Chinese artist Ju Duoqi stocks up on cabbages in the Beijing vegetable market and then transforms the humble vegetables into works of art depicting beautiful women — that sometimes leave very little to the imagination.
She often spends hours in the market picking out cabbages that reflect the curves of a woman’s body, or that can be cut to make limbs or other accessories, using a combination of round cabbage and longer, slim “celery” cabbage.
Back in her studio on Beijing’s outskirts, Ju uses toothpicks and knives to reshape the cabbage leaves to represent different parts of the body — carving tiny hands, say, or using individual leaves for effect. She then uses a combination of whole cabbages and leaves to form sculptures. Different stages of decomposition — fresh, rotten or dry — create different effects.
Ju’s cabbage beauties series has been shown in Beijing, London, Paris, Los Angeles and Miami. The limited edition prints sell for 2,000 to 3,000 euros ($2,900-$4,300).
Keeping Meat Fresh in the Middle Ages
One of the techniques was to dig cellars in the ground, inlay them with large stones covered with straw and put massive blocks of ice specially transported from the mountains, for example. This could preserve food for even a year.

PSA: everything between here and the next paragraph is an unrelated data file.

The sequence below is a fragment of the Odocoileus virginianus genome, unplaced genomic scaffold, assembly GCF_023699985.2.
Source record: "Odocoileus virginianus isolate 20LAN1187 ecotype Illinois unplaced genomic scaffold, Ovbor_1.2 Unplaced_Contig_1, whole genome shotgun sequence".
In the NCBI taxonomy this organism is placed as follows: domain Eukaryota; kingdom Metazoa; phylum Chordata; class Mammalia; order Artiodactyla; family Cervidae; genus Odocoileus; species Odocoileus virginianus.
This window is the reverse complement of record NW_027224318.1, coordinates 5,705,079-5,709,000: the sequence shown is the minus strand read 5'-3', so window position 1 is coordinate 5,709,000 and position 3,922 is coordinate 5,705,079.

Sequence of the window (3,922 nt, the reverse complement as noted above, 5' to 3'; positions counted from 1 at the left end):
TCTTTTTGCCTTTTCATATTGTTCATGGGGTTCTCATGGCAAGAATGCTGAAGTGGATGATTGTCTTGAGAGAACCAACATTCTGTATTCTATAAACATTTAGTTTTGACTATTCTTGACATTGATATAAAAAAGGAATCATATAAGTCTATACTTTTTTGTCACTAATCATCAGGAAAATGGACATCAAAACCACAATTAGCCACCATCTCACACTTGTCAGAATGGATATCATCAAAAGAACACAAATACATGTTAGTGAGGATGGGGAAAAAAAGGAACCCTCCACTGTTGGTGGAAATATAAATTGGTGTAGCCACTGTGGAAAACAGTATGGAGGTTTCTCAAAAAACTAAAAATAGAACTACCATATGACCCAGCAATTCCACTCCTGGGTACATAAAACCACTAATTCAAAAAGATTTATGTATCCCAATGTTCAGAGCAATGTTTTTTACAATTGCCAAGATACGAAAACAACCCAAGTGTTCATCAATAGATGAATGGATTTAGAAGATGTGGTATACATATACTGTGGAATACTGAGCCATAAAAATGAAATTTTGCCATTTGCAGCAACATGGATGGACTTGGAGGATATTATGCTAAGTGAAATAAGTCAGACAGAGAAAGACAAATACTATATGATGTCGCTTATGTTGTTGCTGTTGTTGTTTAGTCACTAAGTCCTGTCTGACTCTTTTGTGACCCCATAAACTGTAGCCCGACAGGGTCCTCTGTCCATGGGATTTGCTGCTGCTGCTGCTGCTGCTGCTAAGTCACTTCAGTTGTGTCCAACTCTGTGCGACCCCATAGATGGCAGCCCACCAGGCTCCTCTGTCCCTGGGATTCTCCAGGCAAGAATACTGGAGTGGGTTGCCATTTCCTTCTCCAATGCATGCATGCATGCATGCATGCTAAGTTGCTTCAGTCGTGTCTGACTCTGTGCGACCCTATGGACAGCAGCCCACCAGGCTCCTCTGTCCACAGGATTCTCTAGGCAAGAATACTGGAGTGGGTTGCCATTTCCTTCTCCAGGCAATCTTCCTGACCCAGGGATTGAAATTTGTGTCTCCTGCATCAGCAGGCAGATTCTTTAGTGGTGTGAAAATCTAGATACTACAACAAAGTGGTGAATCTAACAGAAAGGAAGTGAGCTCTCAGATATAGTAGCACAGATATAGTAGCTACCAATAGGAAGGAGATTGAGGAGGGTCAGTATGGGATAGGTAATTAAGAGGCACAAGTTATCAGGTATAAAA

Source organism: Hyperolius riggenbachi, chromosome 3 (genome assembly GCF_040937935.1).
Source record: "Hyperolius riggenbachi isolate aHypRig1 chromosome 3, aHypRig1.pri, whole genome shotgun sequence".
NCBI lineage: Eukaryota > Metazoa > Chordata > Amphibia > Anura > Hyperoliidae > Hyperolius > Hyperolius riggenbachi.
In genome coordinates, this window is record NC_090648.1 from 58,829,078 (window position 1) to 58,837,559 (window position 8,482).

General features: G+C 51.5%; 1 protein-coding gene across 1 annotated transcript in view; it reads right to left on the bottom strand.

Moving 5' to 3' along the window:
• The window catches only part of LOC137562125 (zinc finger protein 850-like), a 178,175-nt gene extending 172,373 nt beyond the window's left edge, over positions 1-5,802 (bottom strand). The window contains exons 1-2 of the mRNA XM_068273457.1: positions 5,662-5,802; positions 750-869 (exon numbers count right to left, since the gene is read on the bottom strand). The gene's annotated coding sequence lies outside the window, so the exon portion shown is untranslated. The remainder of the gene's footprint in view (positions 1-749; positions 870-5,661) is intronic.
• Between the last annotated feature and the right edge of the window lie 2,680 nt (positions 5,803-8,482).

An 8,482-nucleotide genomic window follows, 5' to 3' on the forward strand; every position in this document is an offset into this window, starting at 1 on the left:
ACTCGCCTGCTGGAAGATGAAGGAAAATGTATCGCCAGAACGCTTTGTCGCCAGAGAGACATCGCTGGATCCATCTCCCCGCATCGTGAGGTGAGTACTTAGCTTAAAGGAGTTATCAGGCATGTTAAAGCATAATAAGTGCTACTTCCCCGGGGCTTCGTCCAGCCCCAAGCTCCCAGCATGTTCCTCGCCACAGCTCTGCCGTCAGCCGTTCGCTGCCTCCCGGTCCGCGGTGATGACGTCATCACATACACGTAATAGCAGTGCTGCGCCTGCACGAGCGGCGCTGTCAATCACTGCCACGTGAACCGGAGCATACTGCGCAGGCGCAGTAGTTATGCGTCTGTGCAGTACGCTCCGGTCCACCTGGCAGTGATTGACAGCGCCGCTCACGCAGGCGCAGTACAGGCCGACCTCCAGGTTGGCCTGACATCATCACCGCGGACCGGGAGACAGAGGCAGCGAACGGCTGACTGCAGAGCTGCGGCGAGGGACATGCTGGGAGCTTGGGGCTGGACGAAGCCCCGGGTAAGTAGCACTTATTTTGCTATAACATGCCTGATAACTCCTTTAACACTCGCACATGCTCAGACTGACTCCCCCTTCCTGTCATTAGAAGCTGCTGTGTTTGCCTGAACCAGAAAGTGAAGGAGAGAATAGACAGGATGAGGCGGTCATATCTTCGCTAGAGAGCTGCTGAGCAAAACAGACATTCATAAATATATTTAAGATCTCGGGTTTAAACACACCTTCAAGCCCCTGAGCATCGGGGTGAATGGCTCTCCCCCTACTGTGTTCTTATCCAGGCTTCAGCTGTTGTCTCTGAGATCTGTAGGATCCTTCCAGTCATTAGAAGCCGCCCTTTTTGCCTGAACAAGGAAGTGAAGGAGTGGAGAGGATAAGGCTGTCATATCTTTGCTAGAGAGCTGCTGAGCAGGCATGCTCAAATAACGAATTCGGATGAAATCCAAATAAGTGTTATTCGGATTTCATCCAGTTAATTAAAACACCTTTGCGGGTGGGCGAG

Also, farmers used to put meat in large barrels filled with lard.
image: Butcher’s Stall (1551) Pieter Aertsen
~ Tennessee Model Household Guide. Practical Helps in the Household, by Mollie Huggins, 1897
Fasting girls was a Victorian term for young women who, it was claimed, were capable of surviving over long periods of time without consuming food or other nourishment. They not only refused food but also drew attention to their fast by claiming to have special powers.
The ability to survive without food was attributed to some saints during the Middle Ages and regarded as a miracle and sign of sanctity. In some cases, the fasting girls also exhibited the appearance of stigmata. Doctors, however, ascribed the phenomenon to fraud or hysteria. Joan Jacobs Brumberg believes it to be an earlier incarnation of anorexia nervosa. There are numerous examples of fasting girls from the late 19th century: